Monday, 29 March 2010
Quebec's witch hunt against niqabi minority
Governments intervene against the religious wishes of Jehovah's Witness families to give blood transfusions to save the lives of their kin. The Quebec government wants to intervene to deny health care to women whose religious wish is to wear the niqab.
In Saudi Arabia, Iran and parts of Taliban-controlled Afghanistan, police or vigilante militias crack down on women not wearing the niqab or the burqa. In Quebec, authorities want to crack down on women who do.
Quebec officials have already chased down one niqab-wearing woman to oust her from a second French language class after she had been hounded out of her first. The bureaucrats are emulating the gendarmes of autocrats Kemal Ataturk of Turkey in the 1920s and the first Shah of Iran in the 1930s who persecuted women wearing either the niqab or the hijab.
It is scary when a state feels compelled to keep women either covered or uncovered.
It is scarier when majorities in democracies feel threatened by a minority – in this case, a tiny minority within the Muslim minority. Or feel the need to crush an isolated religious or cultural practice. Had such attitudes prevailed in an earlier era, we may not have been blessed today with Hutterites, Orthodox Jews, Sikhs and others in the rich religious tapestry of Canada.
Across Europe and now sadly in Quebec, populations and governments are in a tizzy over a few dozen niqabi women. Sadder still, Quebec is not only out of step with the rest of Canada but has taken a bigoted leap ahead of Europe, the historic home of Islamophobia.
In France – where out of 5 million Muslims, 367 wear the niqab (as counted by the domestic intelligence service, no less) – a parliamentary panel has pondered the issue for a year and suggested a ban from schools and hospitals but nowhere else.
In Denmark – where out of 100,000 Muslims, there are less than 200 niqabis (as estimated by the ministry of social affairs), the government is still mulling a ban.
In Quebec, less than 25 women are said to wear the niqab – of whom only 10 turned up last year at the Montreal office of the provincial health board out of 118,000 visitors.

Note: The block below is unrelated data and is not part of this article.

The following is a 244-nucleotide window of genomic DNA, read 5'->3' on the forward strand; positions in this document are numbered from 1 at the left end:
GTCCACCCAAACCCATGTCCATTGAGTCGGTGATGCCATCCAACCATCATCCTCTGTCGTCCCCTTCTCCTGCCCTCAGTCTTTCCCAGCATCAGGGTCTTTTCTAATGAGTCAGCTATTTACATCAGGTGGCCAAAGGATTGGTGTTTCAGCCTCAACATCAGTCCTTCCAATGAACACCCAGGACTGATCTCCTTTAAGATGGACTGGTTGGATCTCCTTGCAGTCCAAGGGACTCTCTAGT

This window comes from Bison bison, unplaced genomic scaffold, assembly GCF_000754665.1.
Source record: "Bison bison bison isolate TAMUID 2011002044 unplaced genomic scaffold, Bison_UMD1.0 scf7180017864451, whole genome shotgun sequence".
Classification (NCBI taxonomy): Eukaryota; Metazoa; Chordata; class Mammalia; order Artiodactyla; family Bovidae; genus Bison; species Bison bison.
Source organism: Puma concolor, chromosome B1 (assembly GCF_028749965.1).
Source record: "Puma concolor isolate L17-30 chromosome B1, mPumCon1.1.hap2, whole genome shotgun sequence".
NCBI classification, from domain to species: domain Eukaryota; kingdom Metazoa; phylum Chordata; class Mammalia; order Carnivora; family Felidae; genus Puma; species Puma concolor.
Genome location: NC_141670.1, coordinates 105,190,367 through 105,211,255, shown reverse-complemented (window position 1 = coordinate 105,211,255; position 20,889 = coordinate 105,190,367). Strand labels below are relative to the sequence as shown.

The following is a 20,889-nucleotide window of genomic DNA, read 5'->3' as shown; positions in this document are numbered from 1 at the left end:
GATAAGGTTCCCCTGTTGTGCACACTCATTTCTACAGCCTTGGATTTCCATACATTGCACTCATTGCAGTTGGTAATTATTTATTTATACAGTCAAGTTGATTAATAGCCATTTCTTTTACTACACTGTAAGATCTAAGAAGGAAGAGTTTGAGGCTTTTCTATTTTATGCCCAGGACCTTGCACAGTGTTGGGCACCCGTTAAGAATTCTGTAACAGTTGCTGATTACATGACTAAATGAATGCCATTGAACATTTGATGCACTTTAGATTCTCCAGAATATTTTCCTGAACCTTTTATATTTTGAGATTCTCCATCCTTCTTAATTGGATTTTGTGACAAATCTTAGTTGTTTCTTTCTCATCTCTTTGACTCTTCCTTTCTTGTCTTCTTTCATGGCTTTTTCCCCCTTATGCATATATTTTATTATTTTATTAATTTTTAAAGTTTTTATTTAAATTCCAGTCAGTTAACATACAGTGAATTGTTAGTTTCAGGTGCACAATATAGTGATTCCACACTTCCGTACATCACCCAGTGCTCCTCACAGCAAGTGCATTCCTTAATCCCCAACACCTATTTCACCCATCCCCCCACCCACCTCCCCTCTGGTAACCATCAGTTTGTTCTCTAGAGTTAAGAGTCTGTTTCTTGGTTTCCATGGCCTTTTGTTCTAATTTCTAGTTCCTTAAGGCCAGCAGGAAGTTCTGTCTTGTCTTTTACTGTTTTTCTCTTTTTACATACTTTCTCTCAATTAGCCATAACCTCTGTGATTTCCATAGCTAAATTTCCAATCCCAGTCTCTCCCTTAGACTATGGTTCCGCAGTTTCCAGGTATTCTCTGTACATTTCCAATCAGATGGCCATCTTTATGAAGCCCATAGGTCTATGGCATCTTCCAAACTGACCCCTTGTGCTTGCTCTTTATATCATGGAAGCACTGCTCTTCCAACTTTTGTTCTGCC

Yet the obsession with the niqab continues. On the day Jean Charest tabled his anti-niqab bill, Hydro Quebec's $3.2 billion deal to take over NB Power and gain access to the lucrative U.S. market collapsed – with nary a public concern.
His bill calls not only for showing the face for the legitimate purposes of a photo ID and security. It also bans niqabis from working for, or even receiving services from, government and the broader public sector. These taxpayers may be denied all schooling, including French language instruction, and all non-emergency health care, including regular checkups.
Charest rationalized it on the basis of gender equity, the secular nature of the state, the need to integrate immigrants, and the importance of personal interaction. Except that:
The giant crucifix in the National Assembly will stay.
Property and other tax breaks given the churches will remain, including for the Catholic Church, where women must remain in the pews and not ascend to the pulpit.
Niqabi women will be driven out of the public sphere, end up with less personal interaction with others and be ghettoized. It is a strange way to advance gender equity.
It is argued, as by Nicolas Sarkozy in France, that banning the niqab is not anti-Islamic, since it may not be a religious requirement, as opined by a senior Egyptian cleric last year. We elect politicians not to propound fatwas but to implement secular, democratic laws in an equitable manner for one and all. As for those enamoured of the authoritarian ways of Egypt, they are free to move there.
We are witnessing collective hysteria, prompting even liberal governments to cave in. It was not a pretty sight to see Charest, a Liberal, competing for headlines with Ann Coulter, the Muslim-baiting neo-con from America.
That's democracy in action, it can be said. But we have seen many ugly manifestations of the popular will before. Targeting the niqabis may not be in the same league as past Canadian sins against some minorities but history should provide us with the perspective to pause.
Haroon Siddiqui is the Star's editorial page editor emeritus. His column appears Thursday and Sunday.